Remove the lid and give the kale a stir. Let it cook, uncovered, until some of the leaves crisp up. If you'd like, you can fish out the garlic, mince it, and add it back into the pot.
To finish: stir the chickpeas into the kale. Grate some lemon zest over the surface. Slice a wedge out of the lemon and squeeze it over the top. Give everything another good stir and taste for seasoning, adding salt, lemon, or spice as desired.
The gap between what most of us think of when we think "fall produce" and what's actually in season is pretty wide -- especially so in San Francisco, where local strawberries are STILL going strong. I made strawberry-apple jam a couple of days ago with a case of local strawberries. Granted, these were not the best strawberries I've had all year. But the notion that we have them at all?
In other words, fall produce doesn't always = pumpkins. And that's why I'm posting this recipe for peperonata: September, when the market floods with sweet bell and gypsy peppers, is probably the best time of the year to make it.
I came across this recipe while working on a recipe development project, which is always a good excuse to dip back into various cookbooks for new ideas. I also often turn back to familiar ground, like my old, trusty A16 book. I was researching meatballs for the project, and I knew we had developed a chicken meatball recipe for the book. I did find those meatballs, but I also got sidetracked with the peperonata we paired with it. While the peperonata was buried as a subrecipe, it really should have stood out alone as a separate recipe, since it also makes a versatile condiment, sandwich topping, or sauce for pasta.
It's been a long time since I've made it, but this recent batch made me remember why I liked it so much. I did lighten things up a bit (the original had a lot more olive oil -- delicious, but probably unnecessary.) The only thing that's time consuming is roasting the peppers. I used the oven (city living means no backyard grill) but if you do have a grill, it would take far less time to char & peel the peppers.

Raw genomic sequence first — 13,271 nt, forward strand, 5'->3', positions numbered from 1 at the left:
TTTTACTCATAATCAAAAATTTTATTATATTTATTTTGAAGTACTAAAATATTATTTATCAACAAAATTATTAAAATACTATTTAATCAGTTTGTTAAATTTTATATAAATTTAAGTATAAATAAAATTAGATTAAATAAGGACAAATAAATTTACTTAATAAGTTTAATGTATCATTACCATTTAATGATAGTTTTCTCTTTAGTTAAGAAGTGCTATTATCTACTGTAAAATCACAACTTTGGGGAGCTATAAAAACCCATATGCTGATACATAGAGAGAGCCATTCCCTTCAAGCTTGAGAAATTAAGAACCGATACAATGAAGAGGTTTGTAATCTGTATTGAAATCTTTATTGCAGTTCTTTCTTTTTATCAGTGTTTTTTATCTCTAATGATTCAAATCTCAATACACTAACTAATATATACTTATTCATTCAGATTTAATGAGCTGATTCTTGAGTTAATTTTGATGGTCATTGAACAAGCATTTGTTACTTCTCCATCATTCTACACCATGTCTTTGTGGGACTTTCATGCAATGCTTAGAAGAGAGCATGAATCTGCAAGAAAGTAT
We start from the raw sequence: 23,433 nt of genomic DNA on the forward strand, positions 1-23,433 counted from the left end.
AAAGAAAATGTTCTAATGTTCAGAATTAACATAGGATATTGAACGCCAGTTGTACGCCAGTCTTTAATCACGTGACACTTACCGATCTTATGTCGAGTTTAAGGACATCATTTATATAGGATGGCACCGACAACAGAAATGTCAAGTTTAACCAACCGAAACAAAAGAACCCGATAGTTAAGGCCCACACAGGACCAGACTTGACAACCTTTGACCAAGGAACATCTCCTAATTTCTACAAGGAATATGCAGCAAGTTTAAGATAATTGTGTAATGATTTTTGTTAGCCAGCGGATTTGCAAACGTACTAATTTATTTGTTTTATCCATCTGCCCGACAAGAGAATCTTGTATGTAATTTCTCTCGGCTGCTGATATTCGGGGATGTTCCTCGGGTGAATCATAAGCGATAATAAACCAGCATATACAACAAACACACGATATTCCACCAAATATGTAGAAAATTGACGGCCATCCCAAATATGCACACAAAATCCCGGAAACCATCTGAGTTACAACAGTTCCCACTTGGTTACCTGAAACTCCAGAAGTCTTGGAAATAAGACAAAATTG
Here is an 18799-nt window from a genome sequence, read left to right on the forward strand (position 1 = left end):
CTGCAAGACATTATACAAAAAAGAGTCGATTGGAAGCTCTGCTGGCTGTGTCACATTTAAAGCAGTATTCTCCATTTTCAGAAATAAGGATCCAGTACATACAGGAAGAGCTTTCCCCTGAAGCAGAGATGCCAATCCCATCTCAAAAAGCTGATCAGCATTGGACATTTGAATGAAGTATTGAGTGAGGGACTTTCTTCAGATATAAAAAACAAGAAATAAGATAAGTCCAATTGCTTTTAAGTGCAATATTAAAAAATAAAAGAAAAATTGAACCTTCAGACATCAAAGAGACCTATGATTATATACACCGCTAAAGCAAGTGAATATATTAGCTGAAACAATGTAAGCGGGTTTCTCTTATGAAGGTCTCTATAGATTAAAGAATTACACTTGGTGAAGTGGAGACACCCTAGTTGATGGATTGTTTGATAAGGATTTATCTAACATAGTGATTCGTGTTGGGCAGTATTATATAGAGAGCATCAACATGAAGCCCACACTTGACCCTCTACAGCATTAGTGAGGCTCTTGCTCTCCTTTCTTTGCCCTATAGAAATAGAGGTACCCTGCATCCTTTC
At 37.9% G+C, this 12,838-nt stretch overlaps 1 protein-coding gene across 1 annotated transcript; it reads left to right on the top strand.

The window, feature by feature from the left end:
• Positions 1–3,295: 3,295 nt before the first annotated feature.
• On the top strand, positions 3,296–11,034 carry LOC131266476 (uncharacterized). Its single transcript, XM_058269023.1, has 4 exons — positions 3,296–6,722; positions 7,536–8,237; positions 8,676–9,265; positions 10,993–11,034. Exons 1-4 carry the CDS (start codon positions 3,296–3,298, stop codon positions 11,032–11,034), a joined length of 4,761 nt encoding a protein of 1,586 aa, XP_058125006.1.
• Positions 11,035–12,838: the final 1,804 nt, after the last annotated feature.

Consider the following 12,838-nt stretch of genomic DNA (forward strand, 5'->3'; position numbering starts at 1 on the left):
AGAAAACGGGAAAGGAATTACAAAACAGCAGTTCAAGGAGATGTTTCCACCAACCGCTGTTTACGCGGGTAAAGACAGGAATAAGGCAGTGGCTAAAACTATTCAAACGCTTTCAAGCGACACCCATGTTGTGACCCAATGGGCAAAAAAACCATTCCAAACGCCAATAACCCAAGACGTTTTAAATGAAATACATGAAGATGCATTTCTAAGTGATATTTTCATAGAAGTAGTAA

So here you go -- peperonata for early fall.
Adapted from A16 Food + Wine
Makes 4 to 5 cups
- 2 lb red and yellow bell peppers (about 5)
- 3 TB extra virgin olive oil, plus additional for roasting the peppers
- 2 TB capers, soaked and drained
- 1 cup yellow onion, sliced
- 1/2 tsp fennel seeds
- 1/4 tsp dried chile flakes
- 1 teaspoon kosher salt
- 2 TB red wine vinegar
Preheat the oven to 400˚F. Line a baking sheet with parchment paper.
Put the peppers on the prepared sheet and coat with 1 TB olive oil. Roast for 15 minutes. Turn the peppers and roast them until the peppers are charred and soft, 15-20 more minutes.
Return the peppers to the bowl, cover tightly with plastic wrap, and let sit for approximately 10 minutes. Remove the skins, core, and seeds, and slice the peppers into strips.
In a saute pan over medium heat, warm the remaining 2 TB olive oil. Fry the capers briefly, then stir in the onion, fennel, chile flakes, and salt. Cook until the onions is soft, about 5 minutes.
Deglaze the pan with vinegar and concentrate and stir in the peppers. Cook for a few minutes, then taste for the seasoning, adjusting with more salt or vinegar as needed. The peppers can be served warm or at room temperature or stored in the refrigerator for up to 2 weeks.